Lübeck was founded as “Liubice” (meaning “the lovely” or “the beautiful”) around 1000 AD. The settlement didn’t last long, but in 1143, Count Adolf II von Schauenberg recycled its name when he built a trading center in the city’s current location. The town was destroyed by fire in 1157, and a disillusioned Adolf handed it over to Heinrich the Lion of Saxony, who began construction of a new city in 1159. Within a few years, Lübeck was the Baltic’s answer to Venice, and the city’s layout has remained essentially unchanged since the 12th Century.
In 1226, Lübeck became a Free Imperial City that reported directly to the Emperor of the Holy Roman Empire. From the late 1200s until the late 1600s, Lübeck was the capital of the Hanseatic League, an organization of merchant city-states in the Baltic region. By the late 1600s, Lübeck was the third-largest city of the Holy Roman Empire, surpassed only by Cologne and Prague. The city remained free until 1806, when it was occupied by the French for several years and later joined the North German Confederation.
In the 20th Century, Lübeck faced its greatest challenge after British bombing of the Altstadt on the eve of Palm Sunday in 1942. A fifth of the historic inner city was destroyed by the RAF’s new incendiary bombs. In an article for MilitaryHistoryOnline.com, Brian Grafton wrote:
“The target was Lübeck, a picturesque Baltic port relatively close to Kiel. There were some minor legitimate targets in Lübeck: there was a U-boat training school, and the docks unloaded Swedish iron ore. But the aiming point was not the school or the docks: it was the heart of the old town, with its densely packed, half-timbered medieval housing. On March 28/29, 400 tons of bombs were dropped on Lübeck, two-thirds of them incendiaries. The town was gutted more fiercely than any other German town to date, with well over 1,000 dead and injured and 16,000 left homeless. Of the 3,400 buildings damaged or destroyed, over 3,000 were residential, while 250 were industrial. The cost to Bomber Command was 12 aircraft of 234–a high but acceptable five per cent, given the raid’s success.”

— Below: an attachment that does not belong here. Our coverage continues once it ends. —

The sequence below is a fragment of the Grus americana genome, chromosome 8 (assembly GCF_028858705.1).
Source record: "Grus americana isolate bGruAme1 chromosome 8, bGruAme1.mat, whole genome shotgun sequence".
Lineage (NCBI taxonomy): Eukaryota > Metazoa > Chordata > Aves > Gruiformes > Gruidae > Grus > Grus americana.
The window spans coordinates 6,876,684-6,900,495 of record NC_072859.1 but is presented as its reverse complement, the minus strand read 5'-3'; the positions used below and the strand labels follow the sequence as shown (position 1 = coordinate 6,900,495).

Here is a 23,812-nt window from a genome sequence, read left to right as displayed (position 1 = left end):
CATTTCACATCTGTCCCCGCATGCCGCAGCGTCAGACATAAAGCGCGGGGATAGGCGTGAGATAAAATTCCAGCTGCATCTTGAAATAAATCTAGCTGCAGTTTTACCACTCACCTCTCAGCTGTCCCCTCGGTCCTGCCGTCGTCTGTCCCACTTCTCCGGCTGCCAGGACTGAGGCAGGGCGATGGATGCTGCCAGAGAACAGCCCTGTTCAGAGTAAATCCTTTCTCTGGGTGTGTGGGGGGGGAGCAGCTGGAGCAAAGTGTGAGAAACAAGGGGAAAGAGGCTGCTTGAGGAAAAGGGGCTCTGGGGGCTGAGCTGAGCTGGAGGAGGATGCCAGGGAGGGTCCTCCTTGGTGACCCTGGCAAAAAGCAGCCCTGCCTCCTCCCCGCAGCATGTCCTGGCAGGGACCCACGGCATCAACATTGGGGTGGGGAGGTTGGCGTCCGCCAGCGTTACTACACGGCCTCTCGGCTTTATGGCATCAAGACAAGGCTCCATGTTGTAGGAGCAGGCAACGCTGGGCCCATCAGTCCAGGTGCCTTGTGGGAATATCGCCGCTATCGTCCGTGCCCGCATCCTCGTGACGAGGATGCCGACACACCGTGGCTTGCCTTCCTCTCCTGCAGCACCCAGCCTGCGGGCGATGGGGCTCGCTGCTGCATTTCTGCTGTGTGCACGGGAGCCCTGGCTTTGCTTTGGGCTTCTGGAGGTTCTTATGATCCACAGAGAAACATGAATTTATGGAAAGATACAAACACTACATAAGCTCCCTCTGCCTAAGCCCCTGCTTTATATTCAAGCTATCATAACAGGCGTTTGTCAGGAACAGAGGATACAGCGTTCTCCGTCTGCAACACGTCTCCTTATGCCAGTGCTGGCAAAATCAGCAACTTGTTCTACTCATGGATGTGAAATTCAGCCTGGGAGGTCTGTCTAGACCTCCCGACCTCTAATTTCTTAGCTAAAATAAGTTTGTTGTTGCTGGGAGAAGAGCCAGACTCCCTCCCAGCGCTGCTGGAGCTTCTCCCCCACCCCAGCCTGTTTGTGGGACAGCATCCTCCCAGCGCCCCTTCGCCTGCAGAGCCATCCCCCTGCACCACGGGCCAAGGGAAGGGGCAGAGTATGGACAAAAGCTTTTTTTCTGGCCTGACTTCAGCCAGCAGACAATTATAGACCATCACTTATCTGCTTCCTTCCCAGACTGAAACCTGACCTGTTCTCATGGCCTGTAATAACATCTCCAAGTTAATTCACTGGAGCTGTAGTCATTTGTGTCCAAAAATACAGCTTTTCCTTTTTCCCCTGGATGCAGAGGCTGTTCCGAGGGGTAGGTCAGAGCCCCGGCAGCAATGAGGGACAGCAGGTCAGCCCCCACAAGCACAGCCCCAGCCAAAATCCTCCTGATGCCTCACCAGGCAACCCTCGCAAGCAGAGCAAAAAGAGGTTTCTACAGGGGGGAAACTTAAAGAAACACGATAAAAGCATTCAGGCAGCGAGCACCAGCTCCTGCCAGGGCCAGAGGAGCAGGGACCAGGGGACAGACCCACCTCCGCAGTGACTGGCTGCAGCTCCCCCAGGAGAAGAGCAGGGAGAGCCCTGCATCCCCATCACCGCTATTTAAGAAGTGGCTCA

Reconstruction of the devastated neighborhoods began in 1949, with new buildings integrated into the Altstadt’s 800-year-old street plan. Unfortunately, many of the new buildings were out of the character with their medieval predecessors, and buildings that historians and preservationists regard as eyesores continue to be built today.
Still, history lies around every corner in Lübeck, and–unlike some historic towns–Lübeck is a living, working city and not just a Disneyfied open-air museum for tourists. Whether you’re visiting Lübeck’s great churches, touring historic public buildings and museums, or exploring half-hidden pedestrian passages with their tiny cottages and gardens, you’ll enjoy your time in “the Hansa city of Lübeck.”